This process is exacerbated by Western politics of denial and ignorance. Within the last years in the US, the word “Jihad” has been expunged from the governmental branches lexicon. What is more painful and disastrous is that “Jihad” is wrongly translated as the inner struggle of the Muslim believer. This is the fruit of the fraud Islamic propagation. Jihād and Mujahādah come from the third Arabic conjugation, and they mean war, fight and struggle in the battleground. Indeed, ignorance, stupidity, and naïve perceptions are the cause to the ongoing failures of Western leaders and public opinion molders to comprehend Islam and to deal with Muslim propagators. Moreover, self-censorship has reached the pick as the words, “Islamic” and “terrorism,” are forbidden to be used together. The American Administration impose the belief that Islam is a religion of peace while terrorism is related to un-Islamic groups like al-Qaeda and the Islamic Caliphate State.
Stage Three. When the critical mass is achieved and consolidation of the Islamic identity occurs, Muslims act to seek political, cultural, and religious changes in the land of the Kuffār. The tactics Muslims use in the host countries is very successful, just because it seems reasonable and understandable in the minds of the infidels. The Muslims begin with asking permission to accept or adopt small acceptable changes in humble and flattering ways; when fulfilled and in time, it goes on to requests with more determined and direct approach; then it continues with sheer demands that do not accept “no” as an answer; and it is culminated with threats and violence to consolidate the changes and make them authorizing laws. These stages are exhibited according to the responsiveness of the host society and the level of its tolerance.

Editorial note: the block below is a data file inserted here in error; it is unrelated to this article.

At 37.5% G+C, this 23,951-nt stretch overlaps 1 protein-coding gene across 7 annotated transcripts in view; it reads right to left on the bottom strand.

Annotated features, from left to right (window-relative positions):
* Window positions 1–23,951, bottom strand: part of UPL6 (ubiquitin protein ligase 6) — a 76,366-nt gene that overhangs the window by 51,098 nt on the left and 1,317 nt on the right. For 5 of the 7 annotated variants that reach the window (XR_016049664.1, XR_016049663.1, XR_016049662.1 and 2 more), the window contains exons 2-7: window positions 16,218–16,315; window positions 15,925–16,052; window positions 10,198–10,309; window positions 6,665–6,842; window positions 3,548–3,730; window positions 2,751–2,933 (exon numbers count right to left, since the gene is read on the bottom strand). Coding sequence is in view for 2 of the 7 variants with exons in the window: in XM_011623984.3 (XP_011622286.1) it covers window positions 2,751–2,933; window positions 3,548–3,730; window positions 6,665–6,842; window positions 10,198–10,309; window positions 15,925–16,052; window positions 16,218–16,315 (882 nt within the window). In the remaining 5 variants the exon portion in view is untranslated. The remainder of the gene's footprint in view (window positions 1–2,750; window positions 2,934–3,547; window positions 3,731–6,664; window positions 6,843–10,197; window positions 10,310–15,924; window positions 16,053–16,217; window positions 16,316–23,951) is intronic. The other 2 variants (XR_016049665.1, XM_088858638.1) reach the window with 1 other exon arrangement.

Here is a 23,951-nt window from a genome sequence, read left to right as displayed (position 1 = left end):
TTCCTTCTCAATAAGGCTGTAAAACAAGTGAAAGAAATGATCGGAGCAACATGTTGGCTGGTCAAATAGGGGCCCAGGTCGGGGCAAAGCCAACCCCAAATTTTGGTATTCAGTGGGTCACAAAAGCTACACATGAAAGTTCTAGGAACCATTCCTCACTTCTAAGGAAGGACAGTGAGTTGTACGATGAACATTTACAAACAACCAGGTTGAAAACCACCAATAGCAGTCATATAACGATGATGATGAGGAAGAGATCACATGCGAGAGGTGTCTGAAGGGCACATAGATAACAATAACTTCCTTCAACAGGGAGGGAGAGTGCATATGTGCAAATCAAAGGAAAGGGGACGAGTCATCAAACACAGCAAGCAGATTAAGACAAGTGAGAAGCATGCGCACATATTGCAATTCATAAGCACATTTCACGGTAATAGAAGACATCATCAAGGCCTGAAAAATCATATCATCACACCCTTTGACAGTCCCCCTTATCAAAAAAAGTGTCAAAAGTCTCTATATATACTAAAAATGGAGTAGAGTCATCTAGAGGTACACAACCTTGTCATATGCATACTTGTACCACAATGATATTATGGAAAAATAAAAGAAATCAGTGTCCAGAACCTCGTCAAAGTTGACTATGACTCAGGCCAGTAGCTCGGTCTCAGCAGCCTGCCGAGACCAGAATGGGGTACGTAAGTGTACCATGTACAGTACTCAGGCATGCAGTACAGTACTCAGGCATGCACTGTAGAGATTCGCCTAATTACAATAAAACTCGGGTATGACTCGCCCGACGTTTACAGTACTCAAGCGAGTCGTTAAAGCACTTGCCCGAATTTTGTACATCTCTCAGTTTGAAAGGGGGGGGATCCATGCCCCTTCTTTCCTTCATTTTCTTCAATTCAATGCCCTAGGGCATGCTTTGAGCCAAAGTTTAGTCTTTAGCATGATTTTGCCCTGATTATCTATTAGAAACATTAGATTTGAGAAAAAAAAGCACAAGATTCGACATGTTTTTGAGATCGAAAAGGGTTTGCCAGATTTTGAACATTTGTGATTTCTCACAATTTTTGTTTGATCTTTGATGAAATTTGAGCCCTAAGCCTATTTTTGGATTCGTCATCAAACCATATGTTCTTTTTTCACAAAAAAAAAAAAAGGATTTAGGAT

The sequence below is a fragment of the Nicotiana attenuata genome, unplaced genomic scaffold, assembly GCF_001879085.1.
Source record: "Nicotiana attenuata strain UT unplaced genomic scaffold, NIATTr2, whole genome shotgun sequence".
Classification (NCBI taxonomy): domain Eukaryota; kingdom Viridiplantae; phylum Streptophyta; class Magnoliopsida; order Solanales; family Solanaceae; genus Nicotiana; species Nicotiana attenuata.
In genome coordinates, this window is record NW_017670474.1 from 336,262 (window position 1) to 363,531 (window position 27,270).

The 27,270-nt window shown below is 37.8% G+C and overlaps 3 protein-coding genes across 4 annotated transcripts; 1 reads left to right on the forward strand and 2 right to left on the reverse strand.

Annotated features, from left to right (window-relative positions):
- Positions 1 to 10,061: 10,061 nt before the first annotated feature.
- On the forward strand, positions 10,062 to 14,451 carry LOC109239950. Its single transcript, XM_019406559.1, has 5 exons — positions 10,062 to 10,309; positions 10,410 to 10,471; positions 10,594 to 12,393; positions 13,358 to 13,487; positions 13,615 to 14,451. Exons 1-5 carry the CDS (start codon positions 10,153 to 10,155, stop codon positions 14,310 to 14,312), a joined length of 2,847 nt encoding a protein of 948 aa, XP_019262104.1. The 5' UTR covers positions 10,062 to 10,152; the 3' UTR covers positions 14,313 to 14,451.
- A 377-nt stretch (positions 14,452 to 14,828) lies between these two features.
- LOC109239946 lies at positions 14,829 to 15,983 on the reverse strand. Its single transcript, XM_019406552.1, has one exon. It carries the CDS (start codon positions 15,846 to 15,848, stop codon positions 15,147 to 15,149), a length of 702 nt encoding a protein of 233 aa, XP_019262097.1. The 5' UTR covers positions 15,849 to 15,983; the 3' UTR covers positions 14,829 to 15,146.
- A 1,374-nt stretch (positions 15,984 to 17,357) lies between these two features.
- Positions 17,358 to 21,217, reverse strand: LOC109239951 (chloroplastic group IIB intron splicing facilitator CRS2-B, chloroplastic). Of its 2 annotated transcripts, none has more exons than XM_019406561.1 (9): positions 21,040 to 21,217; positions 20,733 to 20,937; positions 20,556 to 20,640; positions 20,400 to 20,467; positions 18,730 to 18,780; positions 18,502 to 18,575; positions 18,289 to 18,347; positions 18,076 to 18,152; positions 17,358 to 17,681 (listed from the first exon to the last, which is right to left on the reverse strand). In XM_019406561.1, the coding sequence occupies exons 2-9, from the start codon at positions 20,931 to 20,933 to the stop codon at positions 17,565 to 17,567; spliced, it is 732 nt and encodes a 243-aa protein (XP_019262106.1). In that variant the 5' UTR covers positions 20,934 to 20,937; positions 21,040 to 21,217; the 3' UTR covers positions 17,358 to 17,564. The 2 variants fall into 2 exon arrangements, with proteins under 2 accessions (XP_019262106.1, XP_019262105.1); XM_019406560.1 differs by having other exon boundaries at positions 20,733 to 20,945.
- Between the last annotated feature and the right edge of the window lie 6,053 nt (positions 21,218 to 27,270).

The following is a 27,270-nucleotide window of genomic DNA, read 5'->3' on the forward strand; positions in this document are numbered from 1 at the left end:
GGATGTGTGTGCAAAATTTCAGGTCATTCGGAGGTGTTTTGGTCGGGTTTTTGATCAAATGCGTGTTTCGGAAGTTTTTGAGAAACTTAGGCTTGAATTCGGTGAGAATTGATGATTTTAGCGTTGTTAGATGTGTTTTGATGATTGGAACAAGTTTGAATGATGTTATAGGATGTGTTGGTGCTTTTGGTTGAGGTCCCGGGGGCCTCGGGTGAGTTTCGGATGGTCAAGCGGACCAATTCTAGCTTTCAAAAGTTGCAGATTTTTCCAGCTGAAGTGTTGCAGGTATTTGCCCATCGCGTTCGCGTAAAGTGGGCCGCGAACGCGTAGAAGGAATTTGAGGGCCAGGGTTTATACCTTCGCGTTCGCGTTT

In-between, Muslims buy everything they can with huge money flows from the oil-producing countries, mainly Saudi-Arabia and Qatar, with the aim of buying political influence and power. The main focus is on the academia: most of the universities have been “conquered,” by money that goes to faculties and research centers, by Muslim faculty members, and mainly by huge active mass students in the campuses with high political participation, serving as propaganda agents.
Muslim communities are encouraged to riot in violence against the host countries to demand special privileges; as if it is a retaliation to challenge Islamophobic behavior and to ruthlessly act if they were “insulted.” In this process, Muslims create a Sharī‘ah-zone areas in their neighborhoods; and apply for segregation at public places and educational institutions. This leads to further alienation from the host society, and act as a consolidation the segregation mode among the Muslims. Indeed, “no-go zones” and even demanding the indigenous inhabitants to pay the Jizyah already exist throughout Europe. Using Jihad and Da`wah strategies; requests for Halāl foods; Sharī’ah-compliant financial banking transactions; and adding of Muslim holidays (‘Id al-Fitr; ‘Id al-Adha) to public-formal calendar of the host societies, further elevate the Muslim community to become distinct and segregated.
The case of Halāl food is indicative. The Qur’anic injunction clearly states that meat slaughtered and other foods made by Jews and Christians are lawful for the Muslims (Sûrat al-Mā’idah, 5:3). So there is no need for Muslim slaughtering areas and other food demands, which proves that even the Halāl meat has become a political tool of segregation. To prove this issue, there is the Pledge of Allegiance composed for the Muslims in the United States that empowers their segregation and distinctiveness:
“As an American Muslim, I pledge allegiance to Allah and his Prophet; I respect my family and my community; and I dedicate my life to serving the cause of the truth and justice.”
This is highly important: Muslims in the United States “pledge allegiance” not to the “flag of the US of America, and to the Republic for which it stands, one nation, indivisible, with liberty and justice for all,” but “to Allah and to his Prophet,” Muhammad. They do not respect the US community and American way of life, but the community of Islam, the Ummah. And they give honor and allegiance to the truth and Justice not of the American Constitution, but of Islam and in the cause of Islam, embodied in the Sharī`ah as the highly abiding law.